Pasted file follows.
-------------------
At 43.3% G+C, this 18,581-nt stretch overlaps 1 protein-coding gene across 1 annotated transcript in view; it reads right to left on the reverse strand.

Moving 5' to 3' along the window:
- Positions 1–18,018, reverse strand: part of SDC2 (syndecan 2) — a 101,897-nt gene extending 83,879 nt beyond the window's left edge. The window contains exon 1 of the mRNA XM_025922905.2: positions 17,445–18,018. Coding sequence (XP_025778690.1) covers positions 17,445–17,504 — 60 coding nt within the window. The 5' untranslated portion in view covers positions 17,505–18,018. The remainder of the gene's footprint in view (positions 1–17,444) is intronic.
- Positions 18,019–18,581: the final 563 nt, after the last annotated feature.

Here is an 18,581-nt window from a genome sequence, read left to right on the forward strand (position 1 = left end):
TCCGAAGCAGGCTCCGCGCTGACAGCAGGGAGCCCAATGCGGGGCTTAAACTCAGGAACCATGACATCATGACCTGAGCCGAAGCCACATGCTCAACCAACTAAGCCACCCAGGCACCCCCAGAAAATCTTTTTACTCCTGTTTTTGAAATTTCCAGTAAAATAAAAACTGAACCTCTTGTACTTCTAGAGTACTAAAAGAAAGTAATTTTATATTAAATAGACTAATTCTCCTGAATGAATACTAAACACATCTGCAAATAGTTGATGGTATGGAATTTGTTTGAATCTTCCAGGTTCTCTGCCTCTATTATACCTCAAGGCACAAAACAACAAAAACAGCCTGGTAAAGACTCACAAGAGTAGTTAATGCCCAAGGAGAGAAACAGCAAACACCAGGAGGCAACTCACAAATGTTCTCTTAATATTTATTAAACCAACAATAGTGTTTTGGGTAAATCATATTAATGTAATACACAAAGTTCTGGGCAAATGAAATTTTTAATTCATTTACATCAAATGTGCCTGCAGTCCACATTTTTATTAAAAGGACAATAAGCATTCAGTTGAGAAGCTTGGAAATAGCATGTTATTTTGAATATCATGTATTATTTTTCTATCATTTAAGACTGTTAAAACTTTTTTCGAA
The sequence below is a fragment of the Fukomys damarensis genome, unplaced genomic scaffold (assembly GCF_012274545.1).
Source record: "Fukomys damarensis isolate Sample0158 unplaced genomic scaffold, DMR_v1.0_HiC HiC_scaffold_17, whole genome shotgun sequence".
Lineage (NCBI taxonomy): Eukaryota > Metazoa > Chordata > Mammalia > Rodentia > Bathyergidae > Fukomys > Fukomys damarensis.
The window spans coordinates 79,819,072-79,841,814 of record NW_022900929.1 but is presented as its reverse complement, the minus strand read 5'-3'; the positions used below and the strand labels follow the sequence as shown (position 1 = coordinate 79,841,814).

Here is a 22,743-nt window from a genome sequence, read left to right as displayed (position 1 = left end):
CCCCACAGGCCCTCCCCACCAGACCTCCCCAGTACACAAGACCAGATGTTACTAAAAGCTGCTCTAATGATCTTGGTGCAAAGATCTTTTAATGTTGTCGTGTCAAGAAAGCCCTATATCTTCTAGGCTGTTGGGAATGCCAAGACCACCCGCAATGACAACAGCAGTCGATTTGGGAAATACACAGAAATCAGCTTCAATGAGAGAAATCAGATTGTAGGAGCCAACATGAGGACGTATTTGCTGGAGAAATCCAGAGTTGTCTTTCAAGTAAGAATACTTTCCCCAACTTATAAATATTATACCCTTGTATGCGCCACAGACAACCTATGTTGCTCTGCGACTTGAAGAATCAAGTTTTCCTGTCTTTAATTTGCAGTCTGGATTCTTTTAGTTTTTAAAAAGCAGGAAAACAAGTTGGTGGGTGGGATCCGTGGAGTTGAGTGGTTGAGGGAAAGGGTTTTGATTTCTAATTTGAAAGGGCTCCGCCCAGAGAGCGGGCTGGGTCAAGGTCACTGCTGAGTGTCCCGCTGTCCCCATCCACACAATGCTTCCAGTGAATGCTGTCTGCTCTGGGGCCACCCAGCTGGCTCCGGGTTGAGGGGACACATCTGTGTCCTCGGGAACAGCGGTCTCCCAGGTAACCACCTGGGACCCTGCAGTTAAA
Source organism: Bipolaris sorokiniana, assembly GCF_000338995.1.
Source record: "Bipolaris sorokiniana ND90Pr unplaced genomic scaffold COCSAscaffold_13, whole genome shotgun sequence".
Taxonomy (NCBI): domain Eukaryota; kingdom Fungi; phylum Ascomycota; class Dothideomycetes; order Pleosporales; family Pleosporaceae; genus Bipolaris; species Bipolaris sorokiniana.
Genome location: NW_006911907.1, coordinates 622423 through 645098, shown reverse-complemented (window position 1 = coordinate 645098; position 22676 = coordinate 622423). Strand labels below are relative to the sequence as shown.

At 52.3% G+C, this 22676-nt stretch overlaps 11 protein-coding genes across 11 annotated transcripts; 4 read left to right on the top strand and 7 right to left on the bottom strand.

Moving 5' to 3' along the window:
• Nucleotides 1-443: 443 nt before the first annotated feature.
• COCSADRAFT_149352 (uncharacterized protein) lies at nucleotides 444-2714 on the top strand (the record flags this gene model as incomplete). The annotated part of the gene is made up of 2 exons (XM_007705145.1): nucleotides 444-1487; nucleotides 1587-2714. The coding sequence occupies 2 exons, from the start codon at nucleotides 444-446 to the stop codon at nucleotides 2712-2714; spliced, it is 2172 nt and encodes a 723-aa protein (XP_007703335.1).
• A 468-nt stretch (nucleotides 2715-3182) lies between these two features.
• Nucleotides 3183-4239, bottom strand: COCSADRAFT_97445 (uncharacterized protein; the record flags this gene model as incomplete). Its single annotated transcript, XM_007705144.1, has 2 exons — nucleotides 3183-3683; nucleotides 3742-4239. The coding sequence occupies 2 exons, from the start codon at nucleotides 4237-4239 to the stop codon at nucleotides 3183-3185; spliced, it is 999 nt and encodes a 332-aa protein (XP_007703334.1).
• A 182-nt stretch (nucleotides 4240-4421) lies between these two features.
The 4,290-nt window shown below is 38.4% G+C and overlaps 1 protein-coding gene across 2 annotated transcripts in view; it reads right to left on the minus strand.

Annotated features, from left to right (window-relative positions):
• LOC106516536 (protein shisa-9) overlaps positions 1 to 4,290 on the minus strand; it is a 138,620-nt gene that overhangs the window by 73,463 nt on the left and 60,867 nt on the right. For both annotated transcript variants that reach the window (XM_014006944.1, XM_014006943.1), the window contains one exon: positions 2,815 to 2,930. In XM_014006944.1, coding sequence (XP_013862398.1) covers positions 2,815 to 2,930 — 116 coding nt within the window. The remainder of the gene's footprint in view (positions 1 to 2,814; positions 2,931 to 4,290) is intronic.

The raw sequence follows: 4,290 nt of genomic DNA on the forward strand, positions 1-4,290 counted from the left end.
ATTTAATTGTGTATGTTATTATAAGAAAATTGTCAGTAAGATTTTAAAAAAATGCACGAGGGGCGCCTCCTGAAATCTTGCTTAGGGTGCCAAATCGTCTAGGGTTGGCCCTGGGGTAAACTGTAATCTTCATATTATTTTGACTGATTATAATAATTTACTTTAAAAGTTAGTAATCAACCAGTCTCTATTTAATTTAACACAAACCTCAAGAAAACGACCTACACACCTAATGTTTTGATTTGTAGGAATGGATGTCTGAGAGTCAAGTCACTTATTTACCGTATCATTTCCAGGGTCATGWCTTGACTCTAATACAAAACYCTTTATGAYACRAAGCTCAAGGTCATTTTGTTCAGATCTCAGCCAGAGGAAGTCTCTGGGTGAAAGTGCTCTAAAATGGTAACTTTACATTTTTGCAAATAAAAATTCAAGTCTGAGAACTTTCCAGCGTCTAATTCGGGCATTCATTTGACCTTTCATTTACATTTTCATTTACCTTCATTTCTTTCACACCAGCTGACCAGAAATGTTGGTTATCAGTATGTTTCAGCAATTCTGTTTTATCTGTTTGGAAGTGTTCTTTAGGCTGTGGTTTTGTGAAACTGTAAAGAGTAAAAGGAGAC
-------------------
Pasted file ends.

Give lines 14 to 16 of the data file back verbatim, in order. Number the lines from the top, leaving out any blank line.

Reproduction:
Source record: "Bipolaris sorokiniana ND90Pr unplaced genomic scaffold COCSAscaffold_13, whole genome shotgun sequence".
Taxonomy (NCBI): domain Eukaryota; kingdom Fungi; phylum Ascomycota; class Dothideomycetes; order Pleosporales; family Pleosporaceae; genus Bipolaris; species Bipolaris sorokiniana.
Genome location: NW_006911907.1, coordinates 622423 through 645098, shown reverse-complemented (window position 1 = coordinate 645098; position 22676 = coordinate 622423). Strand labels below are relative to the sequence as shown.